Table of Contents
- What is it
- Making a Retainer Account
- Paying to a Retainer Account.
- Retainer Replenishment
- Payment Out of a Retainer Account
What is it
Retainers in Centerbase are a way to accept payment from your client in advance, leave the money in your operating account, and still keep track of it on the matter. In Centerbase, this works by mimicking some of the functions of trust accounts while allowing the retainer money to be left in your operating account(s). Since it mimics trust accounts, you will need the same permissions used to access trust to access retainers. All retainer transactions will be stored as trust transactions but marked as being for a retainer. There will be no trust bank transfers from retainer accounts as the money is already in an Operating account.
Making a Retainer Account
You can make a retainer account by going to the matter that will use the account. Click on the cog(), then Trust and Retainer.
Press the Add button to open the "Add New Trust/Retainer Account" dialog. Check the box for "Is Retainer Account", and the dialog will change slightly, removing the Bank Account field. This is because retainer accounts are not linked to a specific Operating account.
From here, you have the same options as a trust account. You can set an income or liability account to track retainer transactions, decide if the retainer should show on invoices if it is the default trust account, and determine if it should have auto-replenishment.
Paying to a Retainer Account.
Paying to a retainer account is the same as paying to a trust account. You can deposit to trust/retainer, select the retainer account, and enter the other information in the dialog. If you choose a retainer account, the available account in the "Deposit To" field changes from your trust accounts to your Operating bank accounts.
You can also make a payment to a retainer using the payment dialog. While a deposit to retainer is preferred, if the full payment is going to the retainer account, sometimes you will need to apply the leftover of an overpayment to something. You can do this when there is a positive "Unapplied Amount" by pressing the Apply button in the bottom right of the payment dialog. From there, you have the option to apply that amount to the matter overpayments, client overpayments, trust, or retainer. Unlike payments made to trust in this way, no trust bank transfer is needed after saving the payment as the money stays in your operating account. The only accounting transaction made to credit debits your Operating account and credits the retainer liability account you set.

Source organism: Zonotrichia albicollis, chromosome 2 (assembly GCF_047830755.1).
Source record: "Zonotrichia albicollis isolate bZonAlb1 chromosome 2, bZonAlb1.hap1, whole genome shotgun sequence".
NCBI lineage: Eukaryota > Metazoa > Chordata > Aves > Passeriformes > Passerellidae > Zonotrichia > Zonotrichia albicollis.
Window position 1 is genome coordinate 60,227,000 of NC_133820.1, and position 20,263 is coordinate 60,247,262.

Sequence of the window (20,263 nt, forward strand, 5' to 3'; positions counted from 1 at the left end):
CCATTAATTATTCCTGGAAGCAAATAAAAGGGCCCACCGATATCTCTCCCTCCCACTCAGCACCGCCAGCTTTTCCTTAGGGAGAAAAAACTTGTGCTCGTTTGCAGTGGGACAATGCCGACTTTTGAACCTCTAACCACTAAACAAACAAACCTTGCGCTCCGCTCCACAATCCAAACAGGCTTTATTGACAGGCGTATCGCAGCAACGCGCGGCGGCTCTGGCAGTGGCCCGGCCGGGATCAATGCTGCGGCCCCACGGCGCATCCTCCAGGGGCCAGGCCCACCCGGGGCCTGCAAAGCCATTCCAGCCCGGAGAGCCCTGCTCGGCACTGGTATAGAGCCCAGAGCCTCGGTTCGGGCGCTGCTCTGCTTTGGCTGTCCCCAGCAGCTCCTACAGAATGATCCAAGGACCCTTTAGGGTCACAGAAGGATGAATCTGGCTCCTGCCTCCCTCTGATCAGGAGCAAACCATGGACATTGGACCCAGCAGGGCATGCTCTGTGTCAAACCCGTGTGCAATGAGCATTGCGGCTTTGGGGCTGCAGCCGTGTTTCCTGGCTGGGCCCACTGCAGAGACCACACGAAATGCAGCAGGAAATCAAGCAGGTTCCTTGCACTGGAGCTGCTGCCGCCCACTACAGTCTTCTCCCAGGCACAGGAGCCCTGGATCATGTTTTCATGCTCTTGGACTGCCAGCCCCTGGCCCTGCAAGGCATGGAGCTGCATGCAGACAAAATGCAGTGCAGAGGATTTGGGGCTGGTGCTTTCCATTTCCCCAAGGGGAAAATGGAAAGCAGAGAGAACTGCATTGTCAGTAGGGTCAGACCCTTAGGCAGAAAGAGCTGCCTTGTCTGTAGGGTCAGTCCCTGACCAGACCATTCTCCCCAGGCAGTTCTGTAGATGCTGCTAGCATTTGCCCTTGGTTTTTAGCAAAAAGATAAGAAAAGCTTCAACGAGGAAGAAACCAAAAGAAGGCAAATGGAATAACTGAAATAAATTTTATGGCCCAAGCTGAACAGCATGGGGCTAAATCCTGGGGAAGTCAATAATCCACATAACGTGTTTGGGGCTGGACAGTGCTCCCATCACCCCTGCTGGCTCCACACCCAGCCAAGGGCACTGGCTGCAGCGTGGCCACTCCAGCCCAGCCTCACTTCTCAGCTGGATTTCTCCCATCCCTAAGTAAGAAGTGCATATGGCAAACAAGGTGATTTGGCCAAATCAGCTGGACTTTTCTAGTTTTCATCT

You can set retainer accounts to automatically add a replenishment charge to a client's bill when the account drops below a certain amount. This works essentially the same as trust replenishment except that the money will be deposited into your operating account instead.
If you are using LawPay and your client gets a bill that requires replenishment of more than one trust or retainer account, they will have a more limited option for payment. They will be able to pay the current charges or the total amount due but not a partial payment. This is because there isn't a way to specify which account should be replenished first. If your client wishes to pay part of the amount due, then collect it through other means and manually enter the deposits to trust/retainer.
Payment Out of a Retainer Account
You can pay out of a retainer account in the same ways you can pay out of a trust account. You can write a check from a retainer account. Unlike trust accounts, when you write a check from a retainer account, you can use any of your Operating accounts set up for check writing.
Like trust accounts, a check will make a disbursement transaction. You can also make a manual disbursement if you don't want to or can't write a check.
You can also pay a bill from a retainer. Just like trust accounts, any retainer accounts can be selected as the "Type" on the payment dialog. Again, since the money stays in your operating account, there will be no trust bank transfer.